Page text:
—the lawmakers are the true crime lords ...
Except for murder and theft, I am amazed at the absence of what we would call crime in the Bible.
In the United States we are virtually immersed in a culture of crime. This is so because we are a nation of laws, which by their very existence create crime. Every time you pass a law you create a crime. (In some places it was once a crime to spit on the sidewalk.)
For the sake of simplicity, I sometimes think we should just stick with the ten commandments and forget about the other laws.
The designation of any act as a crime should be based upon a victim of some kind. Prostitution, for example, is a crime (in the U.S.), but there is no victim. It should, therefore, not be a crime. The same is true of gambling and using drugs.
For the most part, people should be left alone to do whatever they wish, no matter how harmful it may be to themselves. There should be but one stipulation: you absolutely cannot touch anyone else with your behavior. (This is why it is illegal, in most situations, to smoke indoors. Within the confines of an enclosed space, how can you keep your smoke from touching someone else?)
If, for example, a man were to go to a prostitute, contract a disease and then pass it on to someone else, he should be punished for that. It should be regarded as a form of sexual battery (or negligence if he did not know he had contracted the disease). The entire business of prostitution should not be banned from lawful practice just because a situation like this might arise. Action should only be taken if someone is victimized (with malice aforethought).
The same kind of argument could be offered in defense of drug use. If someone wants to use them they should be allowed. If they do something under the influence of the drug, they should be punished for whatever victimizing they commit, without consideration for the influence of the drug. Simply charge them with whatever crime they committed and punish them accordingly. The fact that a drug may or may not have influenced them should be viewed as totally irrelevant.
I am fully aware that there are other laws in the Bible than the ten commandments, laws forbidding sexual contact with animals and same-sex coitus (between men), laws about what to do if a pregnant woman loses her unborn child because a couple of dudes happen to have a scuffle in her presence and accidentally injure her.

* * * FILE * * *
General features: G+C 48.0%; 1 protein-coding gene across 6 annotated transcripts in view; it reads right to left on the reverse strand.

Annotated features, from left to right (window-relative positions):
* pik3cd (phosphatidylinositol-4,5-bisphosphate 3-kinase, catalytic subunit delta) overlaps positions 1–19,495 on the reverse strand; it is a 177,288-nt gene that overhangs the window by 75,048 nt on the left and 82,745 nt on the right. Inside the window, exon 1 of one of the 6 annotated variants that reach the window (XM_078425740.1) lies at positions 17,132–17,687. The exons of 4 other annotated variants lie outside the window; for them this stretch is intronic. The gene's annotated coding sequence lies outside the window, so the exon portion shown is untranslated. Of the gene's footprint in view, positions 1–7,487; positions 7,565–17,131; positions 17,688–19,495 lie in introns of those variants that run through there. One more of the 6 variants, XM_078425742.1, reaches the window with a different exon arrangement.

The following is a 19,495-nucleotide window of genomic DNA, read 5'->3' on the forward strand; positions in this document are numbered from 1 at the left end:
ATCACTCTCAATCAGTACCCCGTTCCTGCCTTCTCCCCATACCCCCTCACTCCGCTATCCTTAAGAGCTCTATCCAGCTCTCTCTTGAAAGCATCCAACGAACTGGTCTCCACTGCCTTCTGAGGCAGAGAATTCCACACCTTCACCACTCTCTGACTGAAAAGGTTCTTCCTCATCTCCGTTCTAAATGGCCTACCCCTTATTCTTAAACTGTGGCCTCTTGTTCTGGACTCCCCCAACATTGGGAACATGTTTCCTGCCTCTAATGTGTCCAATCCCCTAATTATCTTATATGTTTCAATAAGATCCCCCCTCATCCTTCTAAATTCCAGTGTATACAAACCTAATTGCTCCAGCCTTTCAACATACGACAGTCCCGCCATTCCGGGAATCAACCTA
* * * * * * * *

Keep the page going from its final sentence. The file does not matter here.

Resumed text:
Bestiality is undoubtedly the source of sexually transmitted diseases, so the ban against such behavior is obviously justified. Because idiots in the past engaged in such incomprehensible strangeness we have to be extra careful about immersing ourselves in indiscriminate sex today, which is something that a lot of people (if they were truly honest about it) would dearly love to do. (It's called love with the proper stranger.)
When you consider the ramifications of it, for so many people all over the planet, for nearly the entire history of humankind, bestiality, because of the venereal diseases ultimately traceable to it, is probably the worst crime ever committed against the human race.
I don't quite understand the prohibition against same-gender sex. But I do get the impression that it applies only to sex between men.
Thou shalt not lie with mankind, as with womankind: it is abomination.
Lesbianism is very briefly alluded to in Romans, chapter one, but Paul's reference to it is nothing like Yahweh's severe response to male homosexuality. The reason that male-to-male sex is forbidden is most likely connected with the fact that it is primarily anal, which poses another clearly obvious risk for spreading disease. Fecal matter is something that is supposed to be expelled from the body. God (or Nature) did not intend for it to ever re-enter, which is what it could easily do (through the penile orifice) if an unprotected penis were inserted into a rectum. Unquestionably, an abomination.
This is not to speak against homosexuality from any sort of moral stance. It has nothing to do with morality, or any ideas about right and wrong. Its practice has the very real potential for causing and spreading disease. That is the reason it is punishable by death (in the Bible). It's about disease, not sin.